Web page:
Archive by Author | Snakeweight

The great bunne bakeoff (I)

A few weeks ago volunteer @SarahtheEntwife posted her modernized recipe for caraway bunnes, followed by an image of the result!

Screen Shot 2016-02-17 at 14.25.28It looks good, so I’ve decided to give it a go as well over this coming weekend. Would you like to try your hand at this recipe and share the results here on our blog or Talk? We’re always keen to try new things, and hear what you’re up to as well. Images of baked goods and other culinary delights are most welcome.

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Progress update

It’s been nearly five weeks since we embarked on Shakespeare’s World and so far quite a few transcriptions have been submitted. So first of all, thank you to everyone who has participated on the project. In addition to the transcriptions being generated on the project interface, it’s been great to see so much discussion on Talk where subjects range from recipe ingredients, to horses, to the fate of petitioners to the crown, to the questions about our research methodology and project design.

So, in the spirit of openness and trying to keep you updated about our collective progress, here are some early numbers.

24,252 transcriptions have been submitted. This can be anything from one word, to a few words in a row, to a whole line, to marking a graphic or indicating a page is blank.

2,333 ‘subjects’ (in Zooniverse parlance) have been worked on. This includes images of single or two page spreads from manuscripts in the Folger collection of recipes and letters. Of these 628 have been completely retired.*

Since launch there have been 23,165 sessions logged by 13,876 unique visitors to the site, and ~80,700 pageviews.

The top ten contributing cities are mapped here: London is in the lead, followed by ‘unknown’, New York, Washington, D.C., and Oxford, UK. Australia is gaining on the USA and UK though, so the top five spots are up for grabs.

 

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We hope you’re enjoying the project or that you’ll be making you way over to http://www.shakespearesworld.org/ today to get involved.

* In an email to all participating users in mid December I stated that ~1400 images had been retired, as in fully transcribed by three people, but this was not the case. ~1400 images had been worked on by at least three people.

Our Inaugrual Christmas Acrostic Challenge

And the winner is…Judy Bell aka @specks, with ‘Happy Holidays’

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Judy used text from a range of Folger manuscript sources to compile her acrostic. She took the challenge to the next level by trying to find manuscript words for each word in her message. Some of them are a bit of a stretch, but the message is great and the first letter (and word) in each line is correct, which is what counted for the challenge.

We would also like to thank our other participants who took part in the challenge.

To make marmalade of pepkins

Or not, as the case may be! I tried gentle reader, I did, but I think I’ve made an applesauce instead.

The original recipe says: R: [as in rinse?] your pepkins pare them & quarter them in 5 or 6 peeces then coare ym / & take to a pound of pepine a pound. of suger & 3 quarters of a pint of water / or more when you haue Clarifyed your suger put in your Pepins, when / your water boileth apace then with a rolling pinne stampe you downe / to ye bottone in your stirring to breake them, you must be carefull for feare of Burninge they boiling a greate pace, when it groweth thicke as you thinke it will Cet, put it up in Boxes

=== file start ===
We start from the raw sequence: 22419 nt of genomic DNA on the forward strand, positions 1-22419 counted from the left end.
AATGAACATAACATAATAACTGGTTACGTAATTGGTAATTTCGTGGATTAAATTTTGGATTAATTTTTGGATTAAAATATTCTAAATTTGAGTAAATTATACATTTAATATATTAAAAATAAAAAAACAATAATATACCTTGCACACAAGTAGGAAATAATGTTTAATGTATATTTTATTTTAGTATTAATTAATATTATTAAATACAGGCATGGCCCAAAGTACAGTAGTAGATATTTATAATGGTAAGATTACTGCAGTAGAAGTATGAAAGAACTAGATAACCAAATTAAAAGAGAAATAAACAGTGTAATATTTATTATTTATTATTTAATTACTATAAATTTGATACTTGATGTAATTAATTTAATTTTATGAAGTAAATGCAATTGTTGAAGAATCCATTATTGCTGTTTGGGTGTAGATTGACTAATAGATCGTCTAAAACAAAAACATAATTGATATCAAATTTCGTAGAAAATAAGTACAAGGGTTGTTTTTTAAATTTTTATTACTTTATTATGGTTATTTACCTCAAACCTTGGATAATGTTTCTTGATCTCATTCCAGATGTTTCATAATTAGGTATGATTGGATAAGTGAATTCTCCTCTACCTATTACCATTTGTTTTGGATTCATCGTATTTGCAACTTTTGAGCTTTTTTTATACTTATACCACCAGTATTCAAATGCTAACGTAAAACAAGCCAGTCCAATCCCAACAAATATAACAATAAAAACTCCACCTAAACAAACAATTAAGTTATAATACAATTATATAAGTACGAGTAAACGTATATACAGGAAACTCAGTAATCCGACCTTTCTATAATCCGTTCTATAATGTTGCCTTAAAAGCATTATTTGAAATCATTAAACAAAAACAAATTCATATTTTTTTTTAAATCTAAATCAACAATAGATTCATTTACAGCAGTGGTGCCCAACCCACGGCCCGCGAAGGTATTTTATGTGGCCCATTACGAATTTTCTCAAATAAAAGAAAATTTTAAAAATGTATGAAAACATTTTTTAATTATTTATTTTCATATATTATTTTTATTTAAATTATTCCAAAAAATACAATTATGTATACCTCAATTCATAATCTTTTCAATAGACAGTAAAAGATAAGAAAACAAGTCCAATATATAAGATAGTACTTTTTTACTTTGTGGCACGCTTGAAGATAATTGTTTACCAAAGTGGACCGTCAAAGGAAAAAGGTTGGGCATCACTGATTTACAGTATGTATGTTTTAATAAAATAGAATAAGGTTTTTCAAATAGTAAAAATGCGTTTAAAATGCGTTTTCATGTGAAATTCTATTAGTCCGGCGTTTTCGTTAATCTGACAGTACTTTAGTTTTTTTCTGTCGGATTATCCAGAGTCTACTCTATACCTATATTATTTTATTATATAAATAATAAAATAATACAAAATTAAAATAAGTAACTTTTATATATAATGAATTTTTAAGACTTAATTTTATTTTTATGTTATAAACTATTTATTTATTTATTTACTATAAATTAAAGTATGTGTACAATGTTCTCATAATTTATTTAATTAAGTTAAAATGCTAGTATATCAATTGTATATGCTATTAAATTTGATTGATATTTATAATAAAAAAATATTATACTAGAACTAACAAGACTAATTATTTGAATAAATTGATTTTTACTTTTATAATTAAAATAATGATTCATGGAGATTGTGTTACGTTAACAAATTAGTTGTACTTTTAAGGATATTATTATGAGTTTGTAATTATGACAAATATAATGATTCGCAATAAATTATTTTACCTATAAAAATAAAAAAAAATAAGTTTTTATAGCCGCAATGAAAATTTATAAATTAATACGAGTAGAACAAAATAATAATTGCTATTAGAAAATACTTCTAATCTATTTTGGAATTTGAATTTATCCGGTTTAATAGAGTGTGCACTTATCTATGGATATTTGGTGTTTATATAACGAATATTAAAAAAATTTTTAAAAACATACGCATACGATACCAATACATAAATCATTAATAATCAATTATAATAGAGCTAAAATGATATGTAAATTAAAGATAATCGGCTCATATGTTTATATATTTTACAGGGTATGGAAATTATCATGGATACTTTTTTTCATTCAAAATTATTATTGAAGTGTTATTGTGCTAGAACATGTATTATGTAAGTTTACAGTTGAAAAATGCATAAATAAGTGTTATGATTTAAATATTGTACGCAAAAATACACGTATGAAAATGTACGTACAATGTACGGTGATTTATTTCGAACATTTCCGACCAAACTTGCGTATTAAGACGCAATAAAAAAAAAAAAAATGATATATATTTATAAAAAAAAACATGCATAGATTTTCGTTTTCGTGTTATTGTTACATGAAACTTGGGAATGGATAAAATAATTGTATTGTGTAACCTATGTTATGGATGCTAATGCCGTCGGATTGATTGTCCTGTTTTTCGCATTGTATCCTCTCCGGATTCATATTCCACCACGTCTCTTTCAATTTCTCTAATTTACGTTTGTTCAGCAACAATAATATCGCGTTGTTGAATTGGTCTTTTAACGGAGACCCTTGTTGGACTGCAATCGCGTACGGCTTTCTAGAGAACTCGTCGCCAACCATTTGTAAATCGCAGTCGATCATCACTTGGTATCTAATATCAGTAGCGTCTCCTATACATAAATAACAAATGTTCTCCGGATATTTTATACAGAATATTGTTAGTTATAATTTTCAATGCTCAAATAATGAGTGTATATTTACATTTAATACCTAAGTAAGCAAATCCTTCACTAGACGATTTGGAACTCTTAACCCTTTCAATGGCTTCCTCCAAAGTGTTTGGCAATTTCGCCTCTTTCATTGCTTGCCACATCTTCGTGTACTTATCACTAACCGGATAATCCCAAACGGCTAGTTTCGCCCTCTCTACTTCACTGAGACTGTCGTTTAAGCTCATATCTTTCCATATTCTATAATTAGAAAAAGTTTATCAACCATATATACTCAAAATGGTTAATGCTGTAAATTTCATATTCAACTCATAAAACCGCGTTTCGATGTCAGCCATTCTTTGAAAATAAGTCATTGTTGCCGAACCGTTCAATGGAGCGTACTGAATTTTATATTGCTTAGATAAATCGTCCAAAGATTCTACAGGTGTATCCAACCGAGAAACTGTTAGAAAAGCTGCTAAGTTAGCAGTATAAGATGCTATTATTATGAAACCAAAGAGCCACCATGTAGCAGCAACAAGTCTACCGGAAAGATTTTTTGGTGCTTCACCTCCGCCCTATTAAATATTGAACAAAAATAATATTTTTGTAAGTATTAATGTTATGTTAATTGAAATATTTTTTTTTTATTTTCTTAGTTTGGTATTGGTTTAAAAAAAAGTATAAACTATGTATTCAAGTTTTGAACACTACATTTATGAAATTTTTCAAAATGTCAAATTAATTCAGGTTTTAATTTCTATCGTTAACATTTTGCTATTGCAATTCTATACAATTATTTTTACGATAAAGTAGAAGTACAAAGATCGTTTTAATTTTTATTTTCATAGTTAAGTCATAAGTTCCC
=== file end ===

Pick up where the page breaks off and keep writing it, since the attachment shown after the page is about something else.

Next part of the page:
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I began by trying to figure out what apples would be best to use from the selection at a local farmer’s market in Oxford, England. The farmer suggested a tart cooking apple. I got enough to make a double quantity of the marmalade, hoping (well, I still intend) to give them as gifts to family at Christmas.

The recipe/what I did:

I peeled and cored 2 lbs of apples

10 oz white sugar

6 oz brown (though I would omit the brown in future!)

1 1/2 imperial pints of water

lime juice, enough to cut through the overpowering sweetness

I added the sugar and water to the pot, and warmed them enough to dissolve the sugar. I then added the apples and let the mixture boil for a while until the apples started to become translucent. Once this happened I mashed the apples using a potato masher and then cooked for a further 10-15 minutes. When I tasted it and found it overpoweringly sweet, I added a dash of lime juice. I then decanted the sauce-oulade into sterilized jars, and began contemplating how to spin this as a desirable food item for Christmas.

The result: Porridge compote. I’ll be printing out a copy of my favorite porridge/oatmeal recipe (a modified version of this recipe, using jumbo oats), along with a picture and transcription of the Marmalade recipe above, and tying these around necks of the jars with some string and a nice fabric over the lid.

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Have you had better luck cooking from Shakespeare’s World recipes? Thinking of swapping your Christmas goose for Mutton served with oysters, lemon and white wine. Tell us all about over on Talk or in the comments field here.

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